Responding to Objections to Original Sin

All people are morally flawed. Daily living confirms that brokenness sits at the center of each human being.

The Bible’s anthropology (study of humanity as it relates to God) explains the moral breakdown by revealing that all human beings are captive to the debilitating force of original sin. The Handbook of Basic Bible Texts defines “original sin” as “the sinfulness, guilt, and susceptibility to death inherited by all human beings [Christ excepted] from Adam”1  (Psalm 51:5; 58:3; Proverbs 20:9; Romans 5:10–12).

While this moral calamity affects people universally, the doctrine of original sin remains controversial. Some people push back against it for various reasons. Let’s look at some objections that I have received recently on social media and my response to them.

An Objection from a Muslim

I recently had a brief discussion with a Muslim on Twitter who took issue with an earlier article I wrote, “Does Original Sin Explain the Human Condition?” Islam denies the doctrine of original sin and instead asserts that people are born morally good. So Muslims reject the Christian doctrine of the fall. The Muslim I interacted with said that original sin was a false doctrine introduced by the apostle Paul.

In my response, I asked the Muslim commenter why, if people are born good as Islam claims, he did not simply stop being selfish, envious, and lustful. This seemed to me to be a fair response given Islam’s categorical denial of humankind’s sinful nature. Unfortunately, the Muslim did not respond to my moral challenge.

An Objection from an Eastern Orthodox Christian

As I noted in my earlier article, Christendom is not in full agreement about the doctrine of original sin. For example, Eastern Orthodoxy affirms that while all people are born with a proclivity to sin (ancestral sin), they reject the idea that people bear Adam’s guilt.Eastern Christendom tends to view original sin as a Western church doctrine with close ties to St. Augustine.

On my Facebook page, an Eastern Orthodox Christian responded to the earlier article. He thought original sin was incoherent and he had two specific objections (paraphrased here):

I’m still trying to get my mind around the concept of original sin. Inherited guilt seems to me to be a logical absurdity.

1. Original sin, as described in the article, seems stronger than simply a universal proclivity to sin such as is conveyed in Romans 3:23 (“For all have sinned and fall short of the glory of God”).

2. If God actually blames or punishes people for inherited guilt, then it seems to reflect a profound character flaw in God himself.

In my response, I pointed out that theologically conservative Orthodoxy, Catholicism, and Protestantism share much common ground, as is reflected in the Nicene Creed. With that in mind, here are a few points for consideration.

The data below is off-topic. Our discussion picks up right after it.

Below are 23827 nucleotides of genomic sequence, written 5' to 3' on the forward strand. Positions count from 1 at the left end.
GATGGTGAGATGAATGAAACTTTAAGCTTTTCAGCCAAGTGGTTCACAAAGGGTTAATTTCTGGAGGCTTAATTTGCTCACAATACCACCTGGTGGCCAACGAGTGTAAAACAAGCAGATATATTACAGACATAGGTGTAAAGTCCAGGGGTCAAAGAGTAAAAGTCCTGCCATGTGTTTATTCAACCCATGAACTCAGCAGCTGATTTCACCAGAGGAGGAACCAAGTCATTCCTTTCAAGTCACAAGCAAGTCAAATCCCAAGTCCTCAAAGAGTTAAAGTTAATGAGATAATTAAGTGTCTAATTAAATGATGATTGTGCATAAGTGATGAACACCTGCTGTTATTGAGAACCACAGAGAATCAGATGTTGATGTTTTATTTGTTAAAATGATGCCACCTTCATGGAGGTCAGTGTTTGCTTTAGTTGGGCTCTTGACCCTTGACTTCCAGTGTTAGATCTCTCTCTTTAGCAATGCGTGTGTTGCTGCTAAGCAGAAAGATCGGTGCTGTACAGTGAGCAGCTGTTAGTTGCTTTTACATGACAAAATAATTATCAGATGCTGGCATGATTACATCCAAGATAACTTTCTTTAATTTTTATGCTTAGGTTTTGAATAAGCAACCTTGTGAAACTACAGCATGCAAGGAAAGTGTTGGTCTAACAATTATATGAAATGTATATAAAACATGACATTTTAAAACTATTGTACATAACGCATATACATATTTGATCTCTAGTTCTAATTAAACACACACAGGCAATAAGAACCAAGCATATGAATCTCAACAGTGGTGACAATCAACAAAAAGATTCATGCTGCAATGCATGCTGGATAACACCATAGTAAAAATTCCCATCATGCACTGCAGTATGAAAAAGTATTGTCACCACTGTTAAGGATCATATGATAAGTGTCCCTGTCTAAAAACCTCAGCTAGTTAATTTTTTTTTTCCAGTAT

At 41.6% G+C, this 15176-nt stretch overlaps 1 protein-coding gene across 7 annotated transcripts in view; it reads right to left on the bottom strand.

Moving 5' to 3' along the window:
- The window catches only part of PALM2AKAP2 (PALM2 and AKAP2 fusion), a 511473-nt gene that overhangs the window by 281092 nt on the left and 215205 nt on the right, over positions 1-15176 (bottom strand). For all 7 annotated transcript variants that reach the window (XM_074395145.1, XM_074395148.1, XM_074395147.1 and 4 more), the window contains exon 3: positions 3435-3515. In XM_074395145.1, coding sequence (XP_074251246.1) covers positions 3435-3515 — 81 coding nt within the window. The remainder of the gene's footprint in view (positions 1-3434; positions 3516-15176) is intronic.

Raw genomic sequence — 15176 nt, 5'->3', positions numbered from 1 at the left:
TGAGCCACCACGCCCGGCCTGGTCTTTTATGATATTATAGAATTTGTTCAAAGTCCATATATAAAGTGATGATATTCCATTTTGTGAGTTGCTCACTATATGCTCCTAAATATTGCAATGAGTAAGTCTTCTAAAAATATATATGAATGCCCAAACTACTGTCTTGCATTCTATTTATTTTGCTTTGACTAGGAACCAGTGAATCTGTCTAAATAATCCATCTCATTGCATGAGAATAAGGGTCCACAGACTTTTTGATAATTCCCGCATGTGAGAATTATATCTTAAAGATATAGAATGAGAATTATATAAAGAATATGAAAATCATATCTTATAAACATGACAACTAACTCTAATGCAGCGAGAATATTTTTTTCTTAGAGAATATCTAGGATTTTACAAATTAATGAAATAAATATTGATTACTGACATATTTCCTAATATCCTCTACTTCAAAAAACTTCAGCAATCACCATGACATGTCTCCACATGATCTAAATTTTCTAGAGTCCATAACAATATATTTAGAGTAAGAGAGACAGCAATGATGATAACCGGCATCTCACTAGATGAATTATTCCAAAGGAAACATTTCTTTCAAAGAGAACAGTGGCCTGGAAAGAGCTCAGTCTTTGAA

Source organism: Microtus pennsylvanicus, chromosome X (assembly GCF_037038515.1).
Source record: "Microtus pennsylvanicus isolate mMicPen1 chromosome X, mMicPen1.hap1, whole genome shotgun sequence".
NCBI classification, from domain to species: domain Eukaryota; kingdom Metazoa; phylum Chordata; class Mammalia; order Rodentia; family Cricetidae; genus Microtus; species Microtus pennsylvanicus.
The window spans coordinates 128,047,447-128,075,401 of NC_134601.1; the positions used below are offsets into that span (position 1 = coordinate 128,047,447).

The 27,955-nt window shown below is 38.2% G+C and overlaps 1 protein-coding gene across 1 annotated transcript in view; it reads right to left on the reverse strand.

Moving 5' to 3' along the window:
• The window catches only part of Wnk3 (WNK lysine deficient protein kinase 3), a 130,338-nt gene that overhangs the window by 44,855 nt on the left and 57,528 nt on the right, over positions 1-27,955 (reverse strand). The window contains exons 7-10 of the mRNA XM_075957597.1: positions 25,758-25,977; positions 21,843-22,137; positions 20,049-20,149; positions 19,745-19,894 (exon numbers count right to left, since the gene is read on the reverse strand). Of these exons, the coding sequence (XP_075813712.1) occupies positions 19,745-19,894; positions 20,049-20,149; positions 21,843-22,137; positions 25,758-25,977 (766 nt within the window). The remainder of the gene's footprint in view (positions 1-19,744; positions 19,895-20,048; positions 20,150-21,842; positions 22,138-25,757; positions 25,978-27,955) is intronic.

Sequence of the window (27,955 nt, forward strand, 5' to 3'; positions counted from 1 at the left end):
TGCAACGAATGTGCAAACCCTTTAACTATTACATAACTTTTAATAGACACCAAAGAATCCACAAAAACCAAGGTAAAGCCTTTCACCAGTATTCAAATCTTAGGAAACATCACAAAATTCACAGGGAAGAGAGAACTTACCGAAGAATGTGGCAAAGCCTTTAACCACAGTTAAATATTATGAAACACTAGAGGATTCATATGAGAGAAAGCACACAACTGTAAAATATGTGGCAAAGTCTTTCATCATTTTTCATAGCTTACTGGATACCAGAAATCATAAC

First, of course the central issue, at least for me, is whether original sin is a biblical teaching. Western Christendom (Catholic and Protestant) has generally concluded that the biblical data is very strong. So I invite believers of all backgrounds to study the individual biblical passages cited in my article and in my book 7 Truths That Changed the World (specifically chapters 9 and 10).

Second, the idea of a single person representing a group of people for good or bad makes sense to me as an American and as a parent. As citizens and parents we often bear the burden and sometimes the punishment of actions done by others in our country and in our family. From a biblical perspective, a case can be made that the ancient Hebrews saw themselves as a collective group before God with Adam as their federal representative. God would treat all people according to the actions of Adam as representative. Some scholars view exclusive individuality before God as less biblical and more of a modern concept.

Third, if inherited guilt is a logical contradiction, then so is inherited righteousness. Yet the apostle Paul’s central metaphor concerning salvation turns on the bookkeeping analogy (credit and debit) of Christ taking our sin and giving us his righteousness. In fact, God did punish Christ for sins he inherited from us. As Paul proclaims: “God made him who had no sin to be sin for us, so that in him we might become the righteousness of God” (2 Corinthians 5:21).

Fourth, a mere proclivity (a tendency to do something regularly; an inclination or predisposition) to sin doesn’t seem to do justice to the biblical data. In Scripture, sin is called “disobedience,” “evil,” “inequity,” “lawlessness,” “transgression,” “trespass,” “ungodliness,” “unholiness,” “unrighteousness,” and “wickedness.” Nor does “proclivity” seem to match what Jesus calls an “enslavement to sin” (John 8:34). Also, the human condition, even for the Christian, constantly shows thatno one can totally stop sinning (e.g., envy, pride, selfishness, lust: 1 John 1:8).